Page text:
Safe in the Earl's Arms(9)By: Liz Tyner
‘Follow me,’ Warrington said to her.
His berth was in the foredeck. The captain and the first mate had quarters in the aft deck, close to the wheel.
Warrington led Melina to his cabin, opening the door, which barely swung wide enough for his shoulders. He stepped back, letting her inside. He remained in the doorway and saw her survey the surroundings.
‘Take the bunk,’ he suggested. ‘I’ll get some other bedding.’
The hesitancy in her movements made him want to reassure her, but he couldn’t. He stood immobile, looking into the cabin. Everything appeared differently to him than when he’d first decided he would sail. Then, he’d seen the surroundings as an efficient use of space. Now he was not impressed to stand in the centre and be able to touch both walls.
The berth took no more room than for a man to lie on, with storage above, and below an open cabinet with a railing around it to keep supplies from escaping and a brace midway.
He could not sit upright on the bed and felt he slept in a casket for a man of slight build. He had a chair cinched to the wall and his sea chest sat underneath a table. He had floor space slightly larger than the length and width of his bed.
‘Are you certain you wish to sail with us?’ He spoke the words to her back. ‘This will be the room you and I will share. You can change your mind now and I will see that you are returned to your home. The ship can wait to leave.’
She didn’t turn to him. ‘I have no choice.’
As he heard her, his mind knew what her mouth said, but her voice barely touched him. The curve of her shoulders and the delicateness of her skin—those things reached him. And he knew without a doubt in any hidden crevasse of his mind he’d not overcome his weakness. Not even facing his own death had changed him.
He could never curse a woman as much as he cursed himself for his foolishness.
At least on Melos she had a home and family. She’d be soon lost among the dockside lightskirts at Wapping docks, trying to entice men. But it wasn’t his concern. He had tried to keep her from the ship.
Thinking of her on the docks, plying her trade, made him feel angry again. She only thought she moved into a place to improve her circumstance. The stews of London took no prisoners and willingly released no one alive.
He forced the concern from his mind.
The seamen could have their abstinence. He didn’t mind so much when solitude was his own choice. But he did prefer to see noses without close proximity to whiskers. Before, he’d not noticed how women’s presence made the world feel differently, until he found himself surrounded by men.
He missed Whitegate, his true home, but he’d left it well before he boarded the ship.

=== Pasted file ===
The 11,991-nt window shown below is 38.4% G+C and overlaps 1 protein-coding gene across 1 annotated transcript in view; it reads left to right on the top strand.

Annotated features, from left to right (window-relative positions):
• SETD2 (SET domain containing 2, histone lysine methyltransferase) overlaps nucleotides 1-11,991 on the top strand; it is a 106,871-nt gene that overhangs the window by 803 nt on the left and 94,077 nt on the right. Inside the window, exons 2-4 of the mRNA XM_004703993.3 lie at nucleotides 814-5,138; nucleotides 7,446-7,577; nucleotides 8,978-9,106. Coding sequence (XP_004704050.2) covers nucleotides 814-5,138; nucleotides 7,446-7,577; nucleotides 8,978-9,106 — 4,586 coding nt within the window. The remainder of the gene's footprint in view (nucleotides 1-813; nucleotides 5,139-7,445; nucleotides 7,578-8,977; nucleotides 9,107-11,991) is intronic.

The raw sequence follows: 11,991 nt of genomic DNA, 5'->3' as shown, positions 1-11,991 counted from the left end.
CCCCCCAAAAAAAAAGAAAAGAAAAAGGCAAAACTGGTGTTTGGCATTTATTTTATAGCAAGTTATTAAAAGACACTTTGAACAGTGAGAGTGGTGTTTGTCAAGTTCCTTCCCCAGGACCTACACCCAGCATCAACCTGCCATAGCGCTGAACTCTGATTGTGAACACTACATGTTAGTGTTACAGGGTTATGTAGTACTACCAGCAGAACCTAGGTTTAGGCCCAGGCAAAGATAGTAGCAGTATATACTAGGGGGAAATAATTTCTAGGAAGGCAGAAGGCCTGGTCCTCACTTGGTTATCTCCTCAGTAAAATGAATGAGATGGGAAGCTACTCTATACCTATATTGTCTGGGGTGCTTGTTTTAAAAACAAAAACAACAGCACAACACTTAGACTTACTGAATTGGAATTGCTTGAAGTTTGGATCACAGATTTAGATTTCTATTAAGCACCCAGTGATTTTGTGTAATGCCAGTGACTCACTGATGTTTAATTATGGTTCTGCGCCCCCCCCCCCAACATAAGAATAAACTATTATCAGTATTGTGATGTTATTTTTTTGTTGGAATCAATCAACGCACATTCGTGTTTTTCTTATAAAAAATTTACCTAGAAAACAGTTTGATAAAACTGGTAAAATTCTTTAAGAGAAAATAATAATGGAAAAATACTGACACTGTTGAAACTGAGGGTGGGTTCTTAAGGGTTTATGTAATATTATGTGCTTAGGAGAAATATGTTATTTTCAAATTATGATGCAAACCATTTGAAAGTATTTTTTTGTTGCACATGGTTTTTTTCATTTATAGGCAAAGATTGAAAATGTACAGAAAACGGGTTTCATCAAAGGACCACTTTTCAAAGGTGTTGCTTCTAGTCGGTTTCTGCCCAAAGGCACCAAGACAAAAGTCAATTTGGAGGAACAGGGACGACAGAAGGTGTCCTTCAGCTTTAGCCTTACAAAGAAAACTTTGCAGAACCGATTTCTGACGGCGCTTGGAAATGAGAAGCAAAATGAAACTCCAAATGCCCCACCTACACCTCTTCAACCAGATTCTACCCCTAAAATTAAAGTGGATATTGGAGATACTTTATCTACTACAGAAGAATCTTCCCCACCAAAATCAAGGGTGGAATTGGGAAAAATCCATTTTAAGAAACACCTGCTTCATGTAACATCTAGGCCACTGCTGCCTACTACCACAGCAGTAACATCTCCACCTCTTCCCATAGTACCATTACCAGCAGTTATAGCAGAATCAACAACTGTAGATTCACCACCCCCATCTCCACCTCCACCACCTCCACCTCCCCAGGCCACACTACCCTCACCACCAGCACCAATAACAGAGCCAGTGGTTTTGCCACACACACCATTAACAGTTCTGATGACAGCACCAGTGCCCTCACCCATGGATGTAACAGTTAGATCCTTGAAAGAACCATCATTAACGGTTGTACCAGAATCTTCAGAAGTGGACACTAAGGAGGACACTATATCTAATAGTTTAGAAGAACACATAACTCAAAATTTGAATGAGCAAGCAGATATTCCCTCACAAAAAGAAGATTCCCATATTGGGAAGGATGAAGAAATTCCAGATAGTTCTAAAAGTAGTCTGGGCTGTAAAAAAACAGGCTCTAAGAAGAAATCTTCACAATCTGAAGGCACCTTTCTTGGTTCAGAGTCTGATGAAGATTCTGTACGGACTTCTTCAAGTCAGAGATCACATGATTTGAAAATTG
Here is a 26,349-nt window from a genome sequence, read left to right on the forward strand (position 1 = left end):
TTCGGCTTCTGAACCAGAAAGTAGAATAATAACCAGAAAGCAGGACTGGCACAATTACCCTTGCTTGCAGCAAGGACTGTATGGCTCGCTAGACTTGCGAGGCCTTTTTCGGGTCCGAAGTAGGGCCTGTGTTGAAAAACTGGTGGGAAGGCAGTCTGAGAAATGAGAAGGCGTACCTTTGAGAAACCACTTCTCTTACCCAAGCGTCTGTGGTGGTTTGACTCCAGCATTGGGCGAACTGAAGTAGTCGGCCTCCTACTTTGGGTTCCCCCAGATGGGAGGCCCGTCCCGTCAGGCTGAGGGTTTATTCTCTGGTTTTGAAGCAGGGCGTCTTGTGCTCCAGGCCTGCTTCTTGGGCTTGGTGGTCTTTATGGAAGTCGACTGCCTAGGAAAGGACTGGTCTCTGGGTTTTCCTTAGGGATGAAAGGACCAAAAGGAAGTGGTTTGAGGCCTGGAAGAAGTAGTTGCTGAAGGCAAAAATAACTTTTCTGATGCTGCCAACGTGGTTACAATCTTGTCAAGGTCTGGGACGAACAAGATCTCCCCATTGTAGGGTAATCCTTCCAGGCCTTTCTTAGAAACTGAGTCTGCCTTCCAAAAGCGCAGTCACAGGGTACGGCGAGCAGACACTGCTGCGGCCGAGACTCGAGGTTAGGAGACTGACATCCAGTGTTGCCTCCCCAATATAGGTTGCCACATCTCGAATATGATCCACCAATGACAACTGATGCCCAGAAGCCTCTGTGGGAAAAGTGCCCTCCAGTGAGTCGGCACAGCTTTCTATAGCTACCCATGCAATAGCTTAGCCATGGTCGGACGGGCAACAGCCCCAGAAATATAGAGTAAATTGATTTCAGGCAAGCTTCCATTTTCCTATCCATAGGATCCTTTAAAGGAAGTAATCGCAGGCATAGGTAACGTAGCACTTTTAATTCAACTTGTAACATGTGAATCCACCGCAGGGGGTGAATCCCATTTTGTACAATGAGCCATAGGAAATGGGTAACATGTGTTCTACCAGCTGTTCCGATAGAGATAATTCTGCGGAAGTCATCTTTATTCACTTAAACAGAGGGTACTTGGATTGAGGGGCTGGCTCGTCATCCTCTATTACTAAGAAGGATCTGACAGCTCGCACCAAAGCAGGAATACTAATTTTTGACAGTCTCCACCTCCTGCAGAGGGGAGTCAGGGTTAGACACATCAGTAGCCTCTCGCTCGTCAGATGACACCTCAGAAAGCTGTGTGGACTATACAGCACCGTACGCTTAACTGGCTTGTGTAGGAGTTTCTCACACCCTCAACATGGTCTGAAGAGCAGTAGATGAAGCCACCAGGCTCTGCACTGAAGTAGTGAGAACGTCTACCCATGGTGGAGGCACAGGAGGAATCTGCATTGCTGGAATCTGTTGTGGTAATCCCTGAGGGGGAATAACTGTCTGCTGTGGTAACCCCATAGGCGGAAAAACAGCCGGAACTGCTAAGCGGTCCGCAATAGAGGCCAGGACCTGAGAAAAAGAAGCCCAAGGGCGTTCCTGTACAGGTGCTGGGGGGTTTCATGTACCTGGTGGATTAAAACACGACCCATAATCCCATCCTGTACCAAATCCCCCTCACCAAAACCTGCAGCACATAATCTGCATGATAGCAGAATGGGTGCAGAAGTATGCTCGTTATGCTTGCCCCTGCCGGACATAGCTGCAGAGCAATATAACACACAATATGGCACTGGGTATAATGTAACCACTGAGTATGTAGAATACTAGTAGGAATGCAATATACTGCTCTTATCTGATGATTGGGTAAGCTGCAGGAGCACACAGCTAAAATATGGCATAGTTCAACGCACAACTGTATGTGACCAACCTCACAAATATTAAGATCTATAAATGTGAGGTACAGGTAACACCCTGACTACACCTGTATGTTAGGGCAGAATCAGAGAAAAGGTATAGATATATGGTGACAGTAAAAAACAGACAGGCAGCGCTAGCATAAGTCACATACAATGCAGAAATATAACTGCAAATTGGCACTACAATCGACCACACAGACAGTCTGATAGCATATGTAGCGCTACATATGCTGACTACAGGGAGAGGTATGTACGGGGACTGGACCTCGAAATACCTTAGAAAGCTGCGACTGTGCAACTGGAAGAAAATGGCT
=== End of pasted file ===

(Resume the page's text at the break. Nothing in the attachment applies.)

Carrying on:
He’d left a perfectly sound home behind for the chance to sleep on boards and inhale salt water through his nose. And instead of a crystal decanter, kegs held stale water. The biscuits sometimes had to be broken into pieces and slowly mushed away in his mouth.
He’d not thought past his wish to keep her from Ben, or his own desires, to realise he was putting himself in such closeness with a woman. He’d never shared a room with a woman. Or awakened with anyone. Not even when he was married.
The act seemed intimate. More than a quick tumble would be. Sleeping near her, very near her, could be... His breathing increased. Pleasant.
He examined her carefully, thinking of the rumblings from the ship at night. ‘Do you snore?’
She stood and looked at him. ‘Do you?’
‘No.’ He supposed he didn’t.
Her eyes opened wide, too wide. ‘If I sleep loud, will you go somewhere else?’
He smiled. ‘It’s an old sailor’s legend that if a woman snores it’s because she hasn’t had enough bed play to tire her into a sound slumber.’
Her nose went up. ‘It’s a Greek woman’s legend that if a man ronchalizo it’s because of the air moving about where his mind should be.’
‘We’ll have to find something to do together so neither of us sleeps.’
‘I do not snore...’ She paused and her gaze narrowed when she realised what she said. Her words were strident. ‘And it has nothing to do with bed play.’
‘It could.’ He returned the innocent look she’d given him earlier.
She huffed, not answering. He preferred the anger over the dread he’d seen on her face earlier. Before he sailed, he’d been concerned about the trip—and he knew his brother was a seaworthy captain and the crew was experienced.
Even so, he’d not liked the voyage and he’d hated the first climb up the ratlines.